The old test, developed in 1971 and updated in 1985, "assumed an average highway speed of 48 miles per hour and a top speed of 60 miles per hour [even though] there are no longer any states with a rural speed limit under 60 miles per hour," explains Don MacKenzie, a vehicle engineering expert at the Union of Concerned Scientists. "It's important to have standards that reflect real world driving patterns."
Other changes include greater congestion, greater use of air conditioning, cars with faster acceleration, and an increased amount of time spent idling in traffic.
"If you're stuck in traffic and you're not moving, then you're getting zero miles per gallon," MacKenzie notes.
New fuel economy stickers developed by the EPA will display highway and city driving mileage in large type on either side of a graphic of a gas pump. In the center of the gas pump, the EPA will place the vehicle's annual estimated fuel cost based on 15,000 miles driven per year.
"EPA's new fuel economy sticker ensures American motorists won't be stuck with higher-than-anticipated charges at the pump," said EPA Administrator Stephen L. Johnson in a statement.
The EPA estimates that starting in the 2008 model year, the average stickered gas mileage for city driving for cars and light trucks will fall by 10 to 20 percent, and as much as 30 percent for some models. Estimates for highway mileage are expected to drop 5 to 15 percent on average, and as much as 25 percent for some models.
Gas mileage for hybrid vehicles will decrease by 20 to 30 percent for city driving and 10 to 20 percent for highway driving. For example, the average city/highway fuel mileage of today's Toyota Prius design is expected to fall from 60/51 to 44/44 by 2011, with other high-mileage hybrids such as the Honda Civic expected to drop dramatically as well.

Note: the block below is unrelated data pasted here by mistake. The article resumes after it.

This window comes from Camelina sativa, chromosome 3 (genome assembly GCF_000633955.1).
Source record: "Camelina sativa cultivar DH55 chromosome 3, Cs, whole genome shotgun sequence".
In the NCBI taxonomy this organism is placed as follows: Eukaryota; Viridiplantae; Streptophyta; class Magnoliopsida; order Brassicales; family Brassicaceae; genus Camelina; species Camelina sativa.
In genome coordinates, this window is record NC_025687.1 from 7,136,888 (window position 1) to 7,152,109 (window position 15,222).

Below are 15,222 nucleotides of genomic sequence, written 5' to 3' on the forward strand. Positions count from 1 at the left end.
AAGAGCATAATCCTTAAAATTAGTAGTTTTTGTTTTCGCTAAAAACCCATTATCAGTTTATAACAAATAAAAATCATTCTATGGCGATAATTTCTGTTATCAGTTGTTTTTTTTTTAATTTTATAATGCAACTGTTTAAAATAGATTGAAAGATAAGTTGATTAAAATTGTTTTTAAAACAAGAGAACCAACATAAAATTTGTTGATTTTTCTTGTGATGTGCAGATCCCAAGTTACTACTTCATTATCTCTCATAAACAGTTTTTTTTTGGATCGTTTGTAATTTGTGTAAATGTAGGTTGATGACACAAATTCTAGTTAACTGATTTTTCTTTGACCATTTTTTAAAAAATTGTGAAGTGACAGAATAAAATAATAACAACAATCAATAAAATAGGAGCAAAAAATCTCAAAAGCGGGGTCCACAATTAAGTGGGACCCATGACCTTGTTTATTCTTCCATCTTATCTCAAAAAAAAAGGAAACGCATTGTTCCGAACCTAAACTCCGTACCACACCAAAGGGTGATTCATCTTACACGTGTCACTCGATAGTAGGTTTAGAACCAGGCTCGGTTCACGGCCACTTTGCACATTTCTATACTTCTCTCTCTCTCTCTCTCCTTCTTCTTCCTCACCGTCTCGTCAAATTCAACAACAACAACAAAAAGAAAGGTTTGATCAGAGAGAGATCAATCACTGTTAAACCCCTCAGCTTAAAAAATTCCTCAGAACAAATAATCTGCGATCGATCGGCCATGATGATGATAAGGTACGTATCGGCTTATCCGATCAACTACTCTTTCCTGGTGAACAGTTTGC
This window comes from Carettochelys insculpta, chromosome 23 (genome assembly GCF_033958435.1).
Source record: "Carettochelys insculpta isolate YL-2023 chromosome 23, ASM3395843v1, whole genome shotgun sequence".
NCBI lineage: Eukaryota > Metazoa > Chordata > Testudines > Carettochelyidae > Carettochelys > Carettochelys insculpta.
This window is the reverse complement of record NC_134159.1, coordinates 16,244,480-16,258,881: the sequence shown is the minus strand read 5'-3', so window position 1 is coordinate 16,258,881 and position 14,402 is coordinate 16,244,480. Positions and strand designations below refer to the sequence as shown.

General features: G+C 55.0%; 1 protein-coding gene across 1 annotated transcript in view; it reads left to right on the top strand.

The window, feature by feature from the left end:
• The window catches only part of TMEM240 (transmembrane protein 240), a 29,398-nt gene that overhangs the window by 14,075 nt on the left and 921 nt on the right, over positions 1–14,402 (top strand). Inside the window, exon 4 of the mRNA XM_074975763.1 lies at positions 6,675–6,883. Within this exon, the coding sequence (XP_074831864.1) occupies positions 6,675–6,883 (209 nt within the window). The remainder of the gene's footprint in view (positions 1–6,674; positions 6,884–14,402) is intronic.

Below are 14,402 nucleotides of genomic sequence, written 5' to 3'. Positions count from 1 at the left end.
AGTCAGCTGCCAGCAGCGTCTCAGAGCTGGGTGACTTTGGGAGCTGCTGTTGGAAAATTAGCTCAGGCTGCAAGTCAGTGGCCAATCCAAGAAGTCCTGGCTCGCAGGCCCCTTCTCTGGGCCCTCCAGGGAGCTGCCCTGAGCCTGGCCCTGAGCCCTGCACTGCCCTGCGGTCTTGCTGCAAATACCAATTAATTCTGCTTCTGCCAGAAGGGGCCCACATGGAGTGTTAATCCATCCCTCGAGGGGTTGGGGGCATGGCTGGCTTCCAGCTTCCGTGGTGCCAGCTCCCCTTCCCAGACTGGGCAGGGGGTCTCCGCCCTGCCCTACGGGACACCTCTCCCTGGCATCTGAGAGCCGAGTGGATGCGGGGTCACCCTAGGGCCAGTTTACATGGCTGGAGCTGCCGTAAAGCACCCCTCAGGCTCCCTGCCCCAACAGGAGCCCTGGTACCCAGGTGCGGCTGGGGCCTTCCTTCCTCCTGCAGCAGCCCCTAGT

"We expect to exceed the federal government's 2007 fuel economy standards for domestic and import cars and light duty trucks," Ford Motors' Kristen Kinley said in response to e-mailed questions.
Ford has been a primary target of environmental campaigners because its cars and trucks get the worst gas mileage of any automaker's. The company's current fleet gets fewer miles per gallon on average today than its Model-T did 80 years ago, says the Jumpstart Ford campaign, a coalition promoting public actions to press the company to improve its vehicles' gas mileage.
Nonetheless, Ford supported the new EPA rules.
"We support providing consumers additional information to help them with their purchase decision," Kinley said. "However, one must keep in mind that the EPA values are only estimates. Driving behavior, vehicle maintenance, road conditions, and many other factors impact fuel economy."
The move would appear to put many automakers out of compliance with federal law, however. Regulations mandate the U.S. fleet of cars and trucks average 27.5 miles per gallon. Even before the EPA developed the new test, regulators put the average fuel economy of America's vehicles at between 24 and 21 miles per gallon.
"The difference between 27.5 miles per gallon and 22 miles per gallon means the difference between a dependency on Mideast oil and no dependency on Mideast oil," the Bluewater network's Russel Long told OneWorld.
"We import about 20 million barrels of oil per day," Long said. "When you work out the differences, it turns out we can get rid of all our Mideast oil dependence if we could just do what Congress mandated in 1975."
Long said his group, which petitioned the EPA for this rule change in 2002, is now considering suing the National Highway Traffic Safety Administration to force it to compel automakers to make more fuel-efficient cars. Long thinks any solution will have to come from the courts.
The incoming chair of the House Energy Committee, Democrat John Dingell of Michigan, has received over $800,000 from the auto industry during his 17 years in Congress, including $238,000 from General Motors, $203,000 from Ford, and $128,000 from DaimlerChrysler.
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